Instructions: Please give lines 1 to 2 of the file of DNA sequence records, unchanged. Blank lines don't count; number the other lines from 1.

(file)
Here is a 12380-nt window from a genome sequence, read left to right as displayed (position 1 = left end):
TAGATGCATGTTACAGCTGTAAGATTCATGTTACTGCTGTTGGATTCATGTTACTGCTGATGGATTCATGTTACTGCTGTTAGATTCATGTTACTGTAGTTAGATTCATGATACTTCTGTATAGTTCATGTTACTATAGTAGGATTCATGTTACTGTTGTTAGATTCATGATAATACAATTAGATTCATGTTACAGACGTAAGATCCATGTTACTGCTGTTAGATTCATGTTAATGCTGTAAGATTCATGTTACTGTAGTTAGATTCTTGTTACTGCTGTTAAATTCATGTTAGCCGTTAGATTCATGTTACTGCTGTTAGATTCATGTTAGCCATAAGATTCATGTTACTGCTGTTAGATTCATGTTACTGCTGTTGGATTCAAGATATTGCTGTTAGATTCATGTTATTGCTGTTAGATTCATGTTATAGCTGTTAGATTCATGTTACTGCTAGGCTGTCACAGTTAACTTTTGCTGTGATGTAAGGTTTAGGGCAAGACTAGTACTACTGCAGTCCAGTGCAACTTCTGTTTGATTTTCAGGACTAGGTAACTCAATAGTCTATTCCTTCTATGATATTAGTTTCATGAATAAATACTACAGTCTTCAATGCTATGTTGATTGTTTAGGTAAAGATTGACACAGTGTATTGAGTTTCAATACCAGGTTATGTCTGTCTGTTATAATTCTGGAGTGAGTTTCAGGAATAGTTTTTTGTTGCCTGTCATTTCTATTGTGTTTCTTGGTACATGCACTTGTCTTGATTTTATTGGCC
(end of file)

Here is a 12380-nt window from a genome sequence, read left to right as displayed (position 1 = left end):
TAGATGCATGTTACAGCTGTAAGATTCATGTTACTGCTGTTGGATTCATGTTACTGCTGATGGATTCATGTTACTGCTGTTAGATTCATGTTACTGTAGTTAGATTCATGATACTTCTGTATAGTTCATGTTACTATAGTAGGATTCATGTTACTGTTGTTAGATTCATGATAATACAATTAGATTCATGTTACAGACGTAAGATCCATGTTACTGCTGTTAGATTCATGTTAATGCTGTAAGATTCATGTTACTGTAGTTAGATTCTTGTTACTGCTGTTAAATTCATGTTAGCCGTTAGATTCATGTTACTGCTGTTAGATTCATGTTAGCCATAAGATTCATGTTACTGCTGTTAGATTCATGTTACTGCTGTTGGATTCAAGATATTGCTGTTAGATTCATGTTATTGCTGTTAGATTCATGTTATAGCTGTTAGATTCATGTTACTGCTAGGCTGTCACAGTTAACTTTTGCTGTGATGTAAGGTTTAGGGCAAGACTAGTACTACTGCAGTCCAGTGCAACTTCTGTTTGATTTTCAGGACTAGGTAACTCAATAGTCTATTCCTTCTATGATATTAGTTTCATGAATAAATACTACAGTCTTCAATGCTATGTTGATTGTTTAGGTAAAGATTGACACAGTGTATTGAGTTTCAATACCAGGTTATGTCTGTCTGTTATAATTCTGGAGTGAGTTTCAGGAATAGTTTTTTGTTGCCTGTCATTTCTATTGTGTTTCTTGGTACATGCACTTGTCTTGATTTTATTGGCC